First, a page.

[0040] In the nonconservative mode, ACK release manager 410 releases an ACK provided that space is available in the data queue for at least one data packet. In this mode of operation, a buffer overflow loss will occur if the TCP source increases the window size. Two packets will be sent with space for only one.

[0041] The ACK regulator 120 operates every time an ACK arrives in the ACK queue 406 or a data packet is sent from the data queue 404. Either of these events raises the possibility that an ACK should be sent to the TCP source. Arrival of an ACK presents the need to send an ACK, while sending of a data packet increases the buffer space available and therefore gives rise to the possibility of sending an ACK.

[0042] When the data monitor 408 detects the arrival of an ACK or the sending of a data packet, it invokes the ACK release manager 410 and sends to the ACK release manager 410 an indication of the available space in the data queue 404 and the number of ACKs present in the ACK queue 406. The ACK release manager 410 then examines the space available in the data queue 404, and computes a value for a buffer availability (BufferAvail) variable indicating the number of available spaces in the data queue 204.

[0043] The ACK release manager then computes value for an acknowledgement signal release count (ACKreleasecount) variable, which is the sum of the number of ACKs that have been sent to the TCP source and the number of data packets estimated to be in transit to the RNC 106. The variable ACKreleasecount indicates the number of packets that can be expected to arrive at the data queue 404, because it indicates the number of packets already inbound, together with an indication of the number of ACKs that have been transmitted. These transmitted ACKs can be expected to cause packets to arrive at the data queue 404.

[0044] If the ACK regulator 120 is operating in conservative mode, the ACK release manager 410 increases the value of the variable ACKreleasecount by one, to take into account the fact that operation in conservative mode requires the data queue 404 to be able to accommodate at least two packets. After making any needed adjustments in the value of the variable ACKreleasecount, the ACK release manager 410 reduces the value of the BufferAvail variable by the value of the variable ACKreleasecount.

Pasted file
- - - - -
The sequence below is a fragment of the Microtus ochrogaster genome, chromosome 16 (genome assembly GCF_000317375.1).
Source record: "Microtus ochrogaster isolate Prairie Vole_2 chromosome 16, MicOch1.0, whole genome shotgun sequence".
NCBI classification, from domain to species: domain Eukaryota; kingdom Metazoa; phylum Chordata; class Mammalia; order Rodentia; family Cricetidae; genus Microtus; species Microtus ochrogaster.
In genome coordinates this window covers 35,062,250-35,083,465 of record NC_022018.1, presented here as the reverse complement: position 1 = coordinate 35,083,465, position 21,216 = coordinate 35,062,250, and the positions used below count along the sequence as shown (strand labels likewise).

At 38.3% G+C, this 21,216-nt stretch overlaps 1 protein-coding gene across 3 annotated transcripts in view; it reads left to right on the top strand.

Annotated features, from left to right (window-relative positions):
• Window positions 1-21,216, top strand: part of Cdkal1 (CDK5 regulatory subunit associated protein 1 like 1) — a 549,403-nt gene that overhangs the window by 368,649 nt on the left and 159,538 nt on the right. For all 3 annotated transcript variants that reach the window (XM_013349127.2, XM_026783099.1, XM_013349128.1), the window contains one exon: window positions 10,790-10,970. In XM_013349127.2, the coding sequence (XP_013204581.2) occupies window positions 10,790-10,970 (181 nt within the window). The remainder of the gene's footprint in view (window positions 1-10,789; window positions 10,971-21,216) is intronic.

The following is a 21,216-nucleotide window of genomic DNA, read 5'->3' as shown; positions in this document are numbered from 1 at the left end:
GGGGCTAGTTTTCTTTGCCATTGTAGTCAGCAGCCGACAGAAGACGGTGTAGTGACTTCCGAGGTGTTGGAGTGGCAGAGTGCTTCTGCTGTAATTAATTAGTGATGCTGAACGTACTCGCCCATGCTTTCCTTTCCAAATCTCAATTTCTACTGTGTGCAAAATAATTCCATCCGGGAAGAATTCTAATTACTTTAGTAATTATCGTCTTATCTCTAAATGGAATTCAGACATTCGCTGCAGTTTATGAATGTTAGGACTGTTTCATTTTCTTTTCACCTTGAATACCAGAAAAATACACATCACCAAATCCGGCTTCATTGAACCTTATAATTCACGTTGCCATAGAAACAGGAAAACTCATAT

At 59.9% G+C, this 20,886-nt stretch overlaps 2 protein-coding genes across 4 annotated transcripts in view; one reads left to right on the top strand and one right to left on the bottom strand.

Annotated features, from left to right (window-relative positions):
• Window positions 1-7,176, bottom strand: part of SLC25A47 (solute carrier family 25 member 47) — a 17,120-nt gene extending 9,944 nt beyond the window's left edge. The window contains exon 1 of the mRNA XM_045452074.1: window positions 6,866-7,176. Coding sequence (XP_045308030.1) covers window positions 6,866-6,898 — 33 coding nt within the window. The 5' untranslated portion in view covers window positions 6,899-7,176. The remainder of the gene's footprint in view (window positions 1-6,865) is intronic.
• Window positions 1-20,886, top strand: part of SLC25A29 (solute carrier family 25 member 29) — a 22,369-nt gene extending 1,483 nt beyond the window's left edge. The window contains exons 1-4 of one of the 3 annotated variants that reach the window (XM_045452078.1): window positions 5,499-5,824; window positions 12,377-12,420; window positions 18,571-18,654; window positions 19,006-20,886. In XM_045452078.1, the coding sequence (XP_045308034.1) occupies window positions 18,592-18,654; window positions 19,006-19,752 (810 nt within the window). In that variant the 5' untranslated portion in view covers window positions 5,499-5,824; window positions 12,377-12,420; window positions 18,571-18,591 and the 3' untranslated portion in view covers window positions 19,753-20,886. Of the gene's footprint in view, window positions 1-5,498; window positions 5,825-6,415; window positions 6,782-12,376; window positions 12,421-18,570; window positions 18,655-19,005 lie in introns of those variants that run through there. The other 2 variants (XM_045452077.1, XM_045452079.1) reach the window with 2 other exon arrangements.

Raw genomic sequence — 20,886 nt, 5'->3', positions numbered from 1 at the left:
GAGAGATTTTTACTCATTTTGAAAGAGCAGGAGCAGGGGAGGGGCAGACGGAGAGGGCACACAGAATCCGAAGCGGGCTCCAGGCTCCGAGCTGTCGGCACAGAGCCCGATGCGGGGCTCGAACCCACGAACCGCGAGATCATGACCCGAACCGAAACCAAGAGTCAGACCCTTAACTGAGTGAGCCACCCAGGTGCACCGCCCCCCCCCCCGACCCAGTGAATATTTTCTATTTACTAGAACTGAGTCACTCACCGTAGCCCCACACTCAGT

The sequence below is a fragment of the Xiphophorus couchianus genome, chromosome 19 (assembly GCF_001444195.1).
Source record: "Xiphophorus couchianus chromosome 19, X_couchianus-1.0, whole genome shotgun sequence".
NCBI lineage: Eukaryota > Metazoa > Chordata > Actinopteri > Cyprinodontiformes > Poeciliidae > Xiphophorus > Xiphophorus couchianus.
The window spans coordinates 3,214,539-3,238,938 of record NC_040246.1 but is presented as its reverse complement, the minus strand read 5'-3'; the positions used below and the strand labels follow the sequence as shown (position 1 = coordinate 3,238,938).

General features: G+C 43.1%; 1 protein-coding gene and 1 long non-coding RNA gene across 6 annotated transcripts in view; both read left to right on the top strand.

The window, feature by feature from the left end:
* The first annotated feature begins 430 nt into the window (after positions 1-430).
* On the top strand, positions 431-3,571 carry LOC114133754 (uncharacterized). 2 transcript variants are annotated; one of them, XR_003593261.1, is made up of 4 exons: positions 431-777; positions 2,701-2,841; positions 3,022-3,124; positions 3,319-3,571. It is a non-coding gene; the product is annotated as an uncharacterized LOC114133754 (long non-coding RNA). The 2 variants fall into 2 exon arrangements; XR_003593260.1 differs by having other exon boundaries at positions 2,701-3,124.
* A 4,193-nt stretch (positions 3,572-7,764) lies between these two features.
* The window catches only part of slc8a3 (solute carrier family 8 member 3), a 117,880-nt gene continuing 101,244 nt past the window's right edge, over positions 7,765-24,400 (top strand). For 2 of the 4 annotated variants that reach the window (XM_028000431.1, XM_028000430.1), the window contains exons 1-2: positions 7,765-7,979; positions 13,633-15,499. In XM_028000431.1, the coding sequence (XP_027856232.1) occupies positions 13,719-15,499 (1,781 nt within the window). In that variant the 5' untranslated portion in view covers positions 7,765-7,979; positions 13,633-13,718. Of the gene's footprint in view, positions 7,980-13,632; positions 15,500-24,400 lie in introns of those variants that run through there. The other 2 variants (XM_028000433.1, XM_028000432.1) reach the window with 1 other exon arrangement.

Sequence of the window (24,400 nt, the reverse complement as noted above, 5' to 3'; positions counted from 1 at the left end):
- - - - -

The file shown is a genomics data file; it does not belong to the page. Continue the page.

[0045] The ACK release manager 410 then compares the number of ACKs present in the ACK queue 406 with the value of the BufferAvail variable. If the number of ACKs is less than or equal to the value of the BufferAvail variable, the ACK release manager 410 releases all the ACKs. If the number of ACKs is greater than the value of the BufferAvail variable, the ACK release manager 410 releases a number of packets corresponding to the value of the BufferAvail variable.

[0046] Transmission of ACKs can be accomplished using any of a number of techniques commonly known in the art. For example, ACKs may be transmitted one at a time or alternatively only the most recent ACK may be transmitted due to the cumulative nature of TCP ACKs. Whatever transmission method is used, however, must be adapted to make sure that duplicate ACKs are preserved, as the TCP source relies on the number of duplicate ACKs to adjust its congestion window. Also, whenever three or more duplicate ACKs are transmitted, the RNC 106 suitably provides an indication of this fact to the ACK release manager 410, which then reserves one additional space in the data queue 404, in order to allow for fast retransmission. In addition, whenever the RNC 106 performs a limited transmit, it may suitably indicate this to the ACK release manager 410, in order to allow the ACK release manager 410 to reserve space in the data queue 404 for two additional packets.